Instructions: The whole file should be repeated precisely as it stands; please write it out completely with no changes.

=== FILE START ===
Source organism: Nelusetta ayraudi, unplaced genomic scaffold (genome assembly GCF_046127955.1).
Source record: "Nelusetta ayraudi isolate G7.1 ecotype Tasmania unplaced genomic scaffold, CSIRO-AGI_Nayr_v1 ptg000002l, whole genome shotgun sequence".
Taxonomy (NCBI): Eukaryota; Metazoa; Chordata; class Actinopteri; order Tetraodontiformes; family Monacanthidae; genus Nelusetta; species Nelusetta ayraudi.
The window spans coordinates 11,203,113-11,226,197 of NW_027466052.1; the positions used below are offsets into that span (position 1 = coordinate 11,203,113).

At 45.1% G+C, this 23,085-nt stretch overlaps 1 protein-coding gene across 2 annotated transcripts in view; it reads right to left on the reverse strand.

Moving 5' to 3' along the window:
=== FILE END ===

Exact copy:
Source organism: Nelusetta ayraudi, unplaced genomic scaffold (genome assembly GCF_046127955.1).
Source record: "Nelusetta ayraudi isolate G7.1 ecotype Tasmania unplaced genomic scaffold, CSIRO-AGI_Nayr_v1 ptg000002l, whole genome shotgun sequence".
Taxonomy (NCBI): Eukaryota; Metazoa; Chordata; class Actinopteri; order Tetraodontiformes; family Monacanthidae; genus Nelusetta; species Nelusetta ayraudi.
The window spans coordinates 11,203,113-11,226,197 of NW_027466052.1; the positions used below are offsets into that span (position 1 = coordinate 11,203,113).

At 45.1% G+C, this 23,085-nt stretch overlaps 1 protein-coding gene across 2 annotated transcripts in view; it reads right to left on the reverse strand.

Moving 5' to 3' along the window: